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Date of Award

5-2010

Document Type

Campus Access

Degree Name

Doctor of Philosophy (PhD)

Degree Program

Civil and Environmental Engineering

First Advisor

Paula L. Rees

Second Advisor

Sharon C. Long

Third Advisor

Paul K. Barten

Subject Categories

Environmental Engineering

Abstract

As prolifically documented in the literature, wet weather events have a significant effect on the physical, chemical and biological properties of streams, thereby affecting the overall water quality of the stream as well as the receiving body of water. These effects are of particular importance when the receiving water body is a reservoir used as a source of drinking water in which a decrease in water quality could pose a significant risk to human health. Pathogens such as Cryptosporidium and Giardia are of particular importance to water supply authorities for their specific and direct threat to human health. Cryptosporidium and Giardia are known waterborne pathogens, whose effects on immunocompromised individuals can be life threatening. Because of the risk posed to human health by these pathogens, it is imperative to gain a solid understanding of the environmental factors affecting die-off and transport, and thus the ultimate concentrations in receiving waters. Testing for these pathogens is both expensive and time consuming. It is therefore also important to determine if other, more easily measured parameters can act as surrogates for these pathogens.

Documentation of outbreaks resulting from exposure to these resistant pathogens is plentiful and has in part been paralleled by the study described herein. However, this research was necessary owing to the reliance of Southern New England on surface water to supply drinking water to its population and has several focus points that have yet to be evaluated in the existing literature. Specific objectives of this research were to (1) identify and better understand factors affecting Cryptosporidium and Giardia concentrations entering the studied surface water supplies and; (2) develop a sampling protocol for future use by researchers and water utilities to most accurately determine nutrient and microbial concentrations entering a water supply. Factors evaluated included event rainfall, antecedent rainfall, streamflow, land use characteristics, and the validity of indicator organisms to predict the presence of Cryptosporidium and Giardia. The study sites for this research were four small streams in Massachusetts in watersheds with varying land use characteristics. This research focused on gaining a better understanding of the effects of rainfall on in-stream parameter concentrations for streams receiving water running off of areas with distinct land-uses. The effects of rainfall were investigated through field measurements and statistical analyses. The transport of Cryptosporidium and Giardia to receiving waters, as well as understanding the factors impacting their detection, were main focus areas of this research.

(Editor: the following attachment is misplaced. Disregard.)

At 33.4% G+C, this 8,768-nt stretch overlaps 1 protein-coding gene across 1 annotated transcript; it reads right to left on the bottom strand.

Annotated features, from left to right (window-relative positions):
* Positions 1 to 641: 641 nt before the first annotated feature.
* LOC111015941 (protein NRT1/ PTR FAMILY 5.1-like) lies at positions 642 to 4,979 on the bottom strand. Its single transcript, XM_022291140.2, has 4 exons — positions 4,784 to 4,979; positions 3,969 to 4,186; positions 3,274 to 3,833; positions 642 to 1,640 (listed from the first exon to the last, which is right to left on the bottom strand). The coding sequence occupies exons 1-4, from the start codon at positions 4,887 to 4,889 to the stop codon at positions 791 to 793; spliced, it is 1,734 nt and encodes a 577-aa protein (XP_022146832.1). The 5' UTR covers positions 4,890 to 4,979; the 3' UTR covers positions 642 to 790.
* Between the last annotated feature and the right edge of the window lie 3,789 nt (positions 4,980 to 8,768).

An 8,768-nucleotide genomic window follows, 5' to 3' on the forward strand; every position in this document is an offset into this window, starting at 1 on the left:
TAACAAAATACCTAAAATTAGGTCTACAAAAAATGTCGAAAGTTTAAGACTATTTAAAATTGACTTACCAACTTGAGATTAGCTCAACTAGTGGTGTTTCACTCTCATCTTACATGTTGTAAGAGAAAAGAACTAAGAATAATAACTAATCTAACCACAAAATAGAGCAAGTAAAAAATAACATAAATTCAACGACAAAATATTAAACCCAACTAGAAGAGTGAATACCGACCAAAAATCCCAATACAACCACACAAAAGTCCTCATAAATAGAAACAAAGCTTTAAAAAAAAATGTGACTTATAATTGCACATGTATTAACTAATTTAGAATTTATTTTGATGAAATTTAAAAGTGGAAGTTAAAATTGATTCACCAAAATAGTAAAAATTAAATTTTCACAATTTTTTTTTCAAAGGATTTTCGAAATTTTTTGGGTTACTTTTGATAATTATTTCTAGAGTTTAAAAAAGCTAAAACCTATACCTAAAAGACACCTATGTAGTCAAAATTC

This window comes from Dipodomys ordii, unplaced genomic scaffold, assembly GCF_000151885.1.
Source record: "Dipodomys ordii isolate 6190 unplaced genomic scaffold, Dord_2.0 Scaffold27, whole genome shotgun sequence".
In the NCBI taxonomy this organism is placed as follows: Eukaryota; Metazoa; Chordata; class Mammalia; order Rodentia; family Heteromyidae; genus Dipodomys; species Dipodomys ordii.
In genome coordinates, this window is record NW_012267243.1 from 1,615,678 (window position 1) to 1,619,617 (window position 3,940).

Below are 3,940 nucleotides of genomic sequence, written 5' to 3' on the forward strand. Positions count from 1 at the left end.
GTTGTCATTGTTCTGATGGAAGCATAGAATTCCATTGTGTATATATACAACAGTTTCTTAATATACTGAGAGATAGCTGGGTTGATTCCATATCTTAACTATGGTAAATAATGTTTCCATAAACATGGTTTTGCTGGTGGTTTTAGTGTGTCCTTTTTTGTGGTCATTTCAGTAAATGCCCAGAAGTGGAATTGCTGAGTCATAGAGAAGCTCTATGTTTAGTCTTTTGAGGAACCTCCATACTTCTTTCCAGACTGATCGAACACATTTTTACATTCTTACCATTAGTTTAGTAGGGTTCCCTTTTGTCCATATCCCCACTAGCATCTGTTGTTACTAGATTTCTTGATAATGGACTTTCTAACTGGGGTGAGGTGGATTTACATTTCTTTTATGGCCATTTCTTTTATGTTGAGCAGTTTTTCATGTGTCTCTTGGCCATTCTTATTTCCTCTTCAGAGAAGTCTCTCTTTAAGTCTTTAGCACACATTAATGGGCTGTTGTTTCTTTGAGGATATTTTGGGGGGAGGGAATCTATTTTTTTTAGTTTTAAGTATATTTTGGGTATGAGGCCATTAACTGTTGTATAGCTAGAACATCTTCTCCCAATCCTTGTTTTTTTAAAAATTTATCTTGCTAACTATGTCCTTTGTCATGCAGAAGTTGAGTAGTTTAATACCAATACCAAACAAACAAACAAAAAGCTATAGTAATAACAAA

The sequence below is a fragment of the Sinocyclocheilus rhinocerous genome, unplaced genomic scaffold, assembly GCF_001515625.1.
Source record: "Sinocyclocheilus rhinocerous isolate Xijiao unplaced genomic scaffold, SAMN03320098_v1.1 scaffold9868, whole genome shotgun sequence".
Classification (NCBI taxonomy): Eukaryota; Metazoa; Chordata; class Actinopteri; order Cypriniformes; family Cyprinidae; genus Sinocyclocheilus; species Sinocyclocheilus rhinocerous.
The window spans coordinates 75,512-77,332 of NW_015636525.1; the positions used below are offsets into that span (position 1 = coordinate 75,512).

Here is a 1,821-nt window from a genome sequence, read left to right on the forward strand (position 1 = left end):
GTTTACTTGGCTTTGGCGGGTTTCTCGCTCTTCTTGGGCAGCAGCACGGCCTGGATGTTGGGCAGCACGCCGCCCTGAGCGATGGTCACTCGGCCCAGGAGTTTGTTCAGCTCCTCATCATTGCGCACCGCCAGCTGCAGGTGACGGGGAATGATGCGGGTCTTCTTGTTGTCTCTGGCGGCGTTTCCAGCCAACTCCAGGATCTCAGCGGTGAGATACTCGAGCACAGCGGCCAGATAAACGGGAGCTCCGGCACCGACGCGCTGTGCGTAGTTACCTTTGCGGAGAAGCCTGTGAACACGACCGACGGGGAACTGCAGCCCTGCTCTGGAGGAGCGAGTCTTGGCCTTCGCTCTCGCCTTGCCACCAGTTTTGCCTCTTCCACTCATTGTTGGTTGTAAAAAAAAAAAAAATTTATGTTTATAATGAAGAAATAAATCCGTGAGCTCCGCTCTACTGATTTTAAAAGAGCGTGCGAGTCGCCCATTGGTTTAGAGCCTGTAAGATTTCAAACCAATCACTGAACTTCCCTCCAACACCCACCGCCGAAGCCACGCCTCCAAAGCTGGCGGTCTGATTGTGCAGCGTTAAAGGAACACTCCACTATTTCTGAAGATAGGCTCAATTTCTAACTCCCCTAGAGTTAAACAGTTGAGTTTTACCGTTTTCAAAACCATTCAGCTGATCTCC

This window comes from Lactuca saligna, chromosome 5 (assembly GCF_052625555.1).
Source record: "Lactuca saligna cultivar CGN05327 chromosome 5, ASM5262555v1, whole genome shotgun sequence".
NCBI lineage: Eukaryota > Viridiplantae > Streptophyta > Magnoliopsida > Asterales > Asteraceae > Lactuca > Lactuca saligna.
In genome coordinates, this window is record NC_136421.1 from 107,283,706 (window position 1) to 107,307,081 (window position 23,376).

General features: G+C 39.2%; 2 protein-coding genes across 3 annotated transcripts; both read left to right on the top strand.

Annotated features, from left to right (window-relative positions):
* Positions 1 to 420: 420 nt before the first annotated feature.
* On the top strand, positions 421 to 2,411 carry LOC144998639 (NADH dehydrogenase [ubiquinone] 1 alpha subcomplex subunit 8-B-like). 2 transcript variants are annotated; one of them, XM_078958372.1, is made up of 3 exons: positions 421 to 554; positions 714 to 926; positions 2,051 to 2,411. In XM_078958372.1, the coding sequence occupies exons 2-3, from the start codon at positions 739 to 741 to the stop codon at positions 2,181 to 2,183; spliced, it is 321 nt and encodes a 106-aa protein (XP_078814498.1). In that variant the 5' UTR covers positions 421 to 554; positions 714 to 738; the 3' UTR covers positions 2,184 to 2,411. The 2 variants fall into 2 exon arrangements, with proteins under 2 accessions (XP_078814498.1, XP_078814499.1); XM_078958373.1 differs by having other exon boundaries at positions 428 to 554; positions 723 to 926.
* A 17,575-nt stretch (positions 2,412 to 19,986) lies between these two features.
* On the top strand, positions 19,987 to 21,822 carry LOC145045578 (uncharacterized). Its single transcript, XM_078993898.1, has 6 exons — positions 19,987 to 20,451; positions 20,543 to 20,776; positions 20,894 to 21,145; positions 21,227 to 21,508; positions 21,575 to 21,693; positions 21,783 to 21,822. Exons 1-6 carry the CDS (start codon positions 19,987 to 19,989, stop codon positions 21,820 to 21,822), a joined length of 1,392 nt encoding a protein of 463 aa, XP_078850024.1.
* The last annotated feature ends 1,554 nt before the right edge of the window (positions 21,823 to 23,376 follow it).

Study results suggest that the occurrence of Cryptosporidium and Giardia in the tributaries of small watersheds is not easily explained by basic hydrologic conditions, precipitation, land use, or the presence/absence of standard in-stream indicator organisms. Total event rainfall did not significantly affect the presence, absence or concentration of Cryptosporidium or Giardia. However, 72-hr antecedent rainfall totals greater than 20 mm were observed for all but one of the events where Cryptosporidium and/or Giardia were detected. Clostridium perfringens concentrations greater than 100 cfu/100mL was the only water quality parameter (both nutrient as well as microorganism) to provide an accurate indication for the potential presence of Cryptosporidium orGiardia. If present in the near stream area, even small amounts of precipitation when paired with wet antecedent conditions, were likely to result in transport and thus elevated in-stream concentrations ofCryptosporidium and Giardia. Concentrations were typically higher on the rising limb or near the peak of the storm hydrograph, suggesting that the nutrients and microorganisms evaluated were carried into the stream with the first flush. This flushing phenomenon was further evidenced by the clockwise hysteresis loops produced for all events that presented a single peak hydrograph. Cryptosporidium and Giardia were generally (6 out of 7 events) observed at higher concentrations at the downstream sampling location. Occurrence ofCryptosporidium and Giardia in surface waters appeared to be largely a factor of infectivity rates of wild and domesticated animals living within the watershed and their annual cycles. The animal population may have increased the probability of detecting Cryptosporidium or Giardia during the late winter and early spring. For watersheds where reservoirs are the major source of water withdrawals, sampling should be based on hydrodynamics of the reservoir and travel times from the tributaries to the intake. Attention should also be paid to antecedent rainfall conditions and time of year. This dissertation outlines the research objectives, reviews pertinent literature, describes the research design and methods as well as presents results and conclusions.

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